In recent David Graeber’s book called “The Utopia of Rules” the well known American anthropologist explores what he calls “Capitalism’s secret love affair with bureaucracy“.
The book, released in February, seems more a natural evolution of Graeber’s thought about capitalism and the world of modern management: indeed he already touched the topic of corporates and large organizations in 2013 thanks to a short but incredibly profound essay called “On the phenomenon of bullshit shit jobs”. The essay was focused on explaining how the conservative power of modern capitalism is exercised through false incentives. Graeber spoke bluntly of the world’s largest organization, the corporations, as an army of workers: “basically paid to do nothing, in positions designed to make them identify with the perspectives and sensibilities of the ruling class (managers, administrators, etc) – and particularly its financial avatars – but, at the same time, foster a simmering resentment against anyone whose work has clear and undeniable social value.”
According to Graeber, one of the major innovations of the nineteenth century was the transformation of the postal system born around the Holy Roman Empire (and later evolved around the German army) in a modern system of public post, which became the symbol and the champion of German efficiency. The efficiency of the system was so greatly recognized at the time that even Lenin observed that to organize the whole economy on the lines of the German postal service would be an appropriate target for the revolution. The term “postalization” was often used to identify the industrialization phase of basic public services first, and then of modern capitalism corporations: our whole society has thus over time embraced the model as a symbol of efficiency, transforming it into what we now call bureaucracy and industry.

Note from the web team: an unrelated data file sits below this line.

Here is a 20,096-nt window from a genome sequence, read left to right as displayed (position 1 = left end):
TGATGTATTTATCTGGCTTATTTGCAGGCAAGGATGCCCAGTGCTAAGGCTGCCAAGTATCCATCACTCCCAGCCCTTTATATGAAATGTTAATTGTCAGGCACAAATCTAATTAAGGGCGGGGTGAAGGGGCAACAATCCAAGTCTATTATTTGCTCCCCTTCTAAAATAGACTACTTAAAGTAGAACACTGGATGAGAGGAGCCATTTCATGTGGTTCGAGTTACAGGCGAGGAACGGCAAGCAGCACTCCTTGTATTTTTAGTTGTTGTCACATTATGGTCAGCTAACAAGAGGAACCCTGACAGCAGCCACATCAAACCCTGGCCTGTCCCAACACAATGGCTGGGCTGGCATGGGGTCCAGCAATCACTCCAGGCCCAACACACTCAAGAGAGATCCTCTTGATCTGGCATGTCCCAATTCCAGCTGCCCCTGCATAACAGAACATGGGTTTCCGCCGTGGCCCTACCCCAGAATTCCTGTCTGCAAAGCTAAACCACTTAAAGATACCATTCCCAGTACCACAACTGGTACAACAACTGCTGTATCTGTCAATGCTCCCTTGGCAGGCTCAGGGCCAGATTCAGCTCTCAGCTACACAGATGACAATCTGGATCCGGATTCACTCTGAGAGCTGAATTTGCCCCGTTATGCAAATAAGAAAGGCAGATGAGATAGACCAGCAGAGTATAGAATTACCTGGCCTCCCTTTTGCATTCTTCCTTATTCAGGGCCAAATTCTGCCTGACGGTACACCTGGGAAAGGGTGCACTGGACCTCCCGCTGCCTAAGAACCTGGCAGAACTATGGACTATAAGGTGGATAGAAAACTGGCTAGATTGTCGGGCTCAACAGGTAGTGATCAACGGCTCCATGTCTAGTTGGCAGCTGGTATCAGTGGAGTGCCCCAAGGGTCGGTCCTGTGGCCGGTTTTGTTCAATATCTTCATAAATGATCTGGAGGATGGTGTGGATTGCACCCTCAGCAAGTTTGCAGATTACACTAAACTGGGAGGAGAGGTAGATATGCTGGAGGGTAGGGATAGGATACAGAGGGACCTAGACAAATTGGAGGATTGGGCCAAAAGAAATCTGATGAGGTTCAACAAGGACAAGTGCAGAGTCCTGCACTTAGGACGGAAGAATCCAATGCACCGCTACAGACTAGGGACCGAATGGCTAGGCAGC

A “sticky” nature is built-in in the “bureaucratic” systems: once one of these systems makes its way into the economy is indeed difficult to change; a bureaucratic structure created to address a problem in fact ends up creating other problems that can be solved only with typical means of the same bureaucracy. As Graeber says: “once a bureaucracy has been created, it will immediately move to make itself indispensable to anyone trying to wield power, no matter what they wish to do with it. The chief way to do this is always by attempting to monopolise access to certain key types of information”
The Protestant Ethic of Work vs The Hacker Ethic of Work
At the beginning of the twentieth century, Max Weber – a German philosopher, considered one of the fathers of sociology – wrote a particularly interesting essay: “The Protestant Ethic and the Spirit of Capitalism” in which he argued that modern – and bureaucratic – capitalism was born from the affirmation of a Protestant work ethic that came from northern Europe.
The Weberian vision was that bureaucracy is an organizing tool of the potential of the industrial revolution, a tool needed to control and rationalize industrial production capacity. In the Protestant ethic of work, work is seen as an end in itself (to avoid idleness, which can lead to sin) and should be considered as a duty: thus the assigned work must be done, regardless of its value. As Weber, quoted by Graeber in an earlier article for the presentation of the book, says “Every bureaucracy seeks to increase the superiority of the professionally informed by keeping their knowledge and intentions secret . . . in so far as it can, it hides its knowledge and action from criticism” thus expressing the conservative nature of bureaucracy itself: maintaining order and efficiency in public administration, perpetuating a state of sufficient profitability in the industrial business.